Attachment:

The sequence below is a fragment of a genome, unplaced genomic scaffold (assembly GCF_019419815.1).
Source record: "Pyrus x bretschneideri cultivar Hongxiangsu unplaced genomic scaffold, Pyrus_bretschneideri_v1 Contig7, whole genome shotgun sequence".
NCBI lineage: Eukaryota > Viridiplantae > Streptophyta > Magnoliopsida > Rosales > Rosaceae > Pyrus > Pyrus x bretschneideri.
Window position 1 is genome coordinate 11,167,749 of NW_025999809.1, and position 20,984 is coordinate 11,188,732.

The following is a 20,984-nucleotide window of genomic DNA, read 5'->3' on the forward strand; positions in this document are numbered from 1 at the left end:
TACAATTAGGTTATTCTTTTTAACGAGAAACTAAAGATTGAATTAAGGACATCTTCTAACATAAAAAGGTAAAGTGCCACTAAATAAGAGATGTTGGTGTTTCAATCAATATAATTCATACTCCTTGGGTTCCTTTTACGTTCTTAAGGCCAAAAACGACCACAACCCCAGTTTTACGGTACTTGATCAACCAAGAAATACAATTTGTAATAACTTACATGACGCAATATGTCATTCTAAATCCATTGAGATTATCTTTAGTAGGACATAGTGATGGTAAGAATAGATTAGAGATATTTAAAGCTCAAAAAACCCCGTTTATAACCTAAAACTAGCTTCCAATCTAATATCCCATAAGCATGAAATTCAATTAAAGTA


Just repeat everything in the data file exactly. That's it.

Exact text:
The sequence below is a fragment of a genome, unplaced genomic scaffold (assembly GCF_019419815.1).
Source record: "Pyrus x bretschneideri cultivar Hongxiangsu unplaced genomic scaffold, Pyrus_bretschneideri_v1 Contig7, whole genome shotgun sequence".
NCBI lineage: Eukaryota > Viridiplantae > Streptophyta > Magnoliopsida > Rosales > Rosaceae > Pyrus > Pyrus x bretschneideri.
Window position 1 is genome coordinate 11,167,749 of NW_025999809.1, and position 20,984 is coordinate 11,188,732.

The following is a 20,984-nucleotide window of genomic DNA, read 5'->3' on the forward strand; positions in this document are numbered from 1 at the left end:
TACAATTAGGTTATTCTTTTTAACGAGAAACTAAAGATTGAATTAAGGACATCTTCTAACATAAAAAGGTAAAGTGCCACTAAATAAGAGATGTTGGTGTTTCAATCAATATAATTCATACTCCTTGGGTTCCTTTTACGTTCTTAAGGCCAAAAACGACCACAACCCCAGTTTTACGGTACTTGATCAACCAAGAAATACAATTTGTAATAACTTACATGACGCAATATGTCATTCTAAATCCATTGAGATTATCTTTAGTAGGACATAGTGATGGTAAGAATAGATTAGAGATATTTAAAGCTCAAAAAACCCCGTTTATAACCTAAAACTAGCTTCCAATCTAATATCCCATAAGCATGAAATTCAATTAAAGTA